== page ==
New proposals for the solar PV feed-in tariff and what they mean for microgenerators
Posted by Cathy Debenham on 9 February 2012 at 5:19 pm
Last year the government announced that the feed-in tariff rates for solar PV would be cut in half from 1 April. Today it announced that it plans to make two more significant cuts in rates this year.
The consultation on cost control for solar PV FITs has some good ideas for the future of the solar PV in the UK.
- There's more cash available for the scheme, transferred over from the renewable obligation, and
- It outlines a robust sounding system for avoiding the out of control boom that happened at the end of last year, with a system of planned degression. This will provide more certainty for industry and consumers
But, and it's a big but, the cuts in rates are so severe that many industry figures think that prices of solar installations are not going to fall fast enough in the next year to make the new rates attractive. Even DECC's impact assessment anticipates the a third of UK solar jobs will go in 2012/13. This doesn't sit well with its rhetoric. "Instead of a scheme for the few, the new improved scheme will deliver for the many," said Climate Change Minister Greg Barker.
Renewable Energy Association chief executive Gaynor Hartnell said: "For solar power, the FITs have an important role in tiding us over to the point where solar panels no longer need subsidy. On present trends this won’t be far away, but it will be delayed if we go backwards and starve the industry by reducing the tariffs too fast. These new tariff rates will be very challenging as the reductions seen over the past 12 months are unlikely to be repeated, because of global trade trends."
What rates is it proposing?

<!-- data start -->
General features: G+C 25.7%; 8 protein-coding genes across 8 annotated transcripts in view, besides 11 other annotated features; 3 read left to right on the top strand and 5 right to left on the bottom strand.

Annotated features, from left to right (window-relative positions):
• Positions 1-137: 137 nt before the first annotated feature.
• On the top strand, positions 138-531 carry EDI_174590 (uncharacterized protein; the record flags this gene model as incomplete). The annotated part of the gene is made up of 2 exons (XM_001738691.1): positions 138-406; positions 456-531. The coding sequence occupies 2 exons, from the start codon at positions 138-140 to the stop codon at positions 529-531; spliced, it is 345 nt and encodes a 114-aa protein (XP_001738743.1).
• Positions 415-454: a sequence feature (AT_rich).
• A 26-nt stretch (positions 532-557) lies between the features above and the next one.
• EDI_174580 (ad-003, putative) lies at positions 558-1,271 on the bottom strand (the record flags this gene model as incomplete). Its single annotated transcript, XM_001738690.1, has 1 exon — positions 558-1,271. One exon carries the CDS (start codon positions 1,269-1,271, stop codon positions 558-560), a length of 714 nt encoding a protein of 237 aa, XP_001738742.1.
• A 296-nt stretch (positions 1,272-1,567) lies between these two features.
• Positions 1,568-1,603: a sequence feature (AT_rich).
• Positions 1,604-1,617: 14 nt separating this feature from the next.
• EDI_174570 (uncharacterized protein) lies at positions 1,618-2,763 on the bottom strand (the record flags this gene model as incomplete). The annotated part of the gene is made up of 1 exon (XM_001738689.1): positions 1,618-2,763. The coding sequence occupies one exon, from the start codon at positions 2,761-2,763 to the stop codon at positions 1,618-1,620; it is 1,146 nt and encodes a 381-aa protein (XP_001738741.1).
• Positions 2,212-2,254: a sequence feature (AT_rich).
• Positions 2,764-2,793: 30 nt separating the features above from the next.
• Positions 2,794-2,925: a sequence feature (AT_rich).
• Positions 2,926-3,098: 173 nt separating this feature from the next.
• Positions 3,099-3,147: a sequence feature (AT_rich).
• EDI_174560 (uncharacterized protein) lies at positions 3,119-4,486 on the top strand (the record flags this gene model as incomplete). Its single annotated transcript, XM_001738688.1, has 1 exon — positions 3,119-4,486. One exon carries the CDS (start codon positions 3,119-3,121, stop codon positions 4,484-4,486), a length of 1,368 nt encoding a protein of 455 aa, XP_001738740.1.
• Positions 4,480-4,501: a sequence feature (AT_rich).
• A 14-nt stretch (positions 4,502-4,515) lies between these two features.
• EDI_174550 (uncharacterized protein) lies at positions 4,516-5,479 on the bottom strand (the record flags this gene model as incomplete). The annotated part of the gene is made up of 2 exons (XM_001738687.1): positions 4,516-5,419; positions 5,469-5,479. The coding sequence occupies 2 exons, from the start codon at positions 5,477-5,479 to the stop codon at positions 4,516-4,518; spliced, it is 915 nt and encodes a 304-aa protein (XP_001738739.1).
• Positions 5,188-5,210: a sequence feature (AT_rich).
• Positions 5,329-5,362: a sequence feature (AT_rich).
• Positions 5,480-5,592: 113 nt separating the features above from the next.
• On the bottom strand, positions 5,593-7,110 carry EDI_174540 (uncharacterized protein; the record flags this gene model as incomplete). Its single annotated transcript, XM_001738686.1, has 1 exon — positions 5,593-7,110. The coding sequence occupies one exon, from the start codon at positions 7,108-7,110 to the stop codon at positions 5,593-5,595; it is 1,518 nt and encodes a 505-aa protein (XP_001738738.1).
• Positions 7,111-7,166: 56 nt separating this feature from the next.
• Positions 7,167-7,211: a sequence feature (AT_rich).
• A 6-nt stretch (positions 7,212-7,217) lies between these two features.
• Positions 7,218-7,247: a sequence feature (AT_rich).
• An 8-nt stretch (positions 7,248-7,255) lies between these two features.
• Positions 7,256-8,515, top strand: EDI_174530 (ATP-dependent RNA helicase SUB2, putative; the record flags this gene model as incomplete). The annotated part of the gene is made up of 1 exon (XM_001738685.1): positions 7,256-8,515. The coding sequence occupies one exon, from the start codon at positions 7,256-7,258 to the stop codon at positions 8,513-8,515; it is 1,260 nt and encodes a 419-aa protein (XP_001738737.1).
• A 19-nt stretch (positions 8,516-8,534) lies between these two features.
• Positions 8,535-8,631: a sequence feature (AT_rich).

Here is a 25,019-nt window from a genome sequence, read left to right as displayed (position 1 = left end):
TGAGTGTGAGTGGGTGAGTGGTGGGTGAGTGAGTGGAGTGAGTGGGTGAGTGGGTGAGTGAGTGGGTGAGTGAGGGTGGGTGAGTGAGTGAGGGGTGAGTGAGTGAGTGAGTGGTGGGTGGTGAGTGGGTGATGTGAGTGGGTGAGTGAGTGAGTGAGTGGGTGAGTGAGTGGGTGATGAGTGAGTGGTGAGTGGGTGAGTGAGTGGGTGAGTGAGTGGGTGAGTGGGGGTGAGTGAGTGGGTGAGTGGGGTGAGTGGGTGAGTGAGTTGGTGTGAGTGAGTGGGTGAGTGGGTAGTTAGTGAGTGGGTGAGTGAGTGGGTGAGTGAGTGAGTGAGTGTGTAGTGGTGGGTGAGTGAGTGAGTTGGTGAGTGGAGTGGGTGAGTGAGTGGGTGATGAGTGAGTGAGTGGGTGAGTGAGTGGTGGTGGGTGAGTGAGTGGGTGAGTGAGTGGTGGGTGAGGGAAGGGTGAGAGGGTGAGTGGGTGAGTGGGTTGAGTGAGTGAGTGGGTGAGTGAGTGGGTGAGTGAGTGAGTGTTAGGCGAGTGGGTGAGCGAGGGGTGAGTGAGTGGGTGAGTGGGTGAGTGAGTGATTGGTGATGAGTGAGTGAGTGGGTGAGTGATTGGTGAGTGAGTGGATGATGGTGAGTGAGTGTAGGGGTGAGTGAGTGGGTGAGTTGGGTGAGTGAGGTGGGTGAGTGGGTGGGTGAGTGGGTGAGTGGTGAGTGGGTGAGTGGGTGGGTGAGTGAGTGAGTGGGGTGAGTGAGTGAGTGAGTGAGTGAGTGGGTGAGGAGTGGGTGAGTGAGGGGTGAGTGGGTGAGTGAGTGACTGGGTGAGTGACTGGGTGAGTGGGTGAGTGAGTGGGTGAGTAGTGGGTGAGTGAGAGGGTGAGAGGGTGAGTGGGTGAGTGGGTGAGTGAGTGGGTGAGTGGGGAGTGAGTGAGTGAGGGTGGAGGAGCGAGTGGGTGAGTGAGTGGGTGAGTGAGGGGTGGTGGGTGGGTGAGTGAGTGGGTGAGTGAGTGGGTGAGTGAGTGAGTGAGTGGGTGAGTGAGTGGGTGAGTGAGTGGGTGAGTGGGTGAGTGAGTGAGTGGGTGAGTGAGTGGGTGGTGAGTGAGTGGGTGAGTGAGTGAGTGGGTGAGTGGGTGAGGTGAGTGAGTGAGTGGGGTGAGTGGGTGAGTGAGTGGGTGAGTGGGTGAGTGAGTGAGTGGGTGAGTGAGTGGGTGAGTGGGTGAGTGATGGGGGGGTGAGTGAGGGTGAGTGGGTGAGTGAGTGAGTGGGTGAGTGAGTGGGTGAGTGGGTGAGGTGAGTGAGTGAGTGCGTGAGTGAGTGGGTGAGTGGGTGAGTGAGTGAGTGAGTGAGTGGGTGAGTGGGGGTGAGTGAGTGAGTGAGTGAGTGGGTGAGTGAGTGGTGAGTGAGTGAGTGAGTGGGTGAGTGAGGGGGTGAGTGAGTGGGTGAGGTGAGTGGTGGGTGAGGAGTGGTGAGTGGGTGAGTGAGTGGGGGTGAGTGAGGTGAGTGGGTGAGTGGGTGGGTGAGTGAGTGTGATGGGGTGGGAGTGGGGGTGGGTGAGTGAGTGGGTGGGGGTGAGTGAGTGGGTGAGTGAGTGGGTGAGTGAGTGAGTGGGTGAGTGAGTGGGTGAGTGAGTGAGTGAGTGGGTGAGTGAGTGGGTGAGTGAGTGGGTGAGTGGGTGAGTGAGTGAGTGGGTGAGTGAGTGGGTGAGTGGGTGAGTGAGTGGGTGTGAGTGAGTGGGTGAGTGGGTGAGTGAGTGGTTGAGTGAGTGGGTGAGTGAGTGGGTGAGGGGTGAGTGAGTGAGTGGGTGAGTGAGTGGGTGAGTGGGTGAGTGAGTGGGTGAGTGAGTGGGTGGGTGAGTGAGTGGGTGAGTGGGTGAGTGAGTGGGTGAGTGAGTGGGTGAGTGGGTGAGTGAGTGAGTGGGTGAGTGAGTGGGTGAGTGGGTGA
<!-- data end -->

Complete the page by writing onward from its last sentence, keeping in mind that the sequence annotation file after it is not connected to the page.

From 3 March to 31 June 2012 the rates for solar PV installations up to and including 4kW will be 21p for every kWh generated (rates for those eligible between 12 December 2011 and 2 March are still unclear, subject to ongoing legal action). Prior to that the rate was 43.3p per kWh generated.
From 1 July the government proposes to reduce the generation rate to between 13.6p and 16.5p depending on the overall level of installations during March and April 2012. The higher the number of installations, the lower the tariff. These rates will only be applied for new installations from that date.
How will it manage future rate changes?
It is proposing a 5% decrease in all the rates on 1 October 2012, then an automatic 10% degression every 6 months. In also has an option to bring forward the degression date if the deployment of solar PV exceeds 125% of expected levels (it would give two months notice of any change of this nature). The expected levels of deployment will be published in advance by DECC.
In addition it will have an annual review "to check that the system is working well". This plan would have FIT tariffs falling to between 7.7p and 8.8p per kWh for people who install 4kW or less in April 2015.
In doing this, the government is planning to move away from rate of return as a measure, and will instead calculate levels of deployment, and make assumptions about what price cuts would come at each level of deployment.
The government is also considering the following changes for new entrants to the feed-in scheme:
Indexation of the tariffs
Whether tariffs should continue to be index-linked, and if so whether it should be to the retail price index or the consumer price index.
It is reviewing whether the level of export tariff reflects the real value of FIT exports, whether to increase the export tariff rate, and if so, whether to make a proportionate reduction in the generation tariff. (Any change would only be for new entrants to the scheme).
Shorten the life of the tariff
It proposes cutting the life of the solar PV FIT from the current 25 years, to 20. This would bring it in line with the life of other technologies. The reasoning behind this is that it was originally set to reflect the life of the solar panels. However, new assessments put the life of solar PV at longer than 25 years. In addition, the time horizon of investors tends to be shorter - 10-15 years - leading the government to assume that they are likely to be indifferent to longer term returns at the time of investment.
These proposals are up for consultation. You can download the consultation document by clicking here. The closing date for responses is 3 April 2012.
Photo by Thomas Hart
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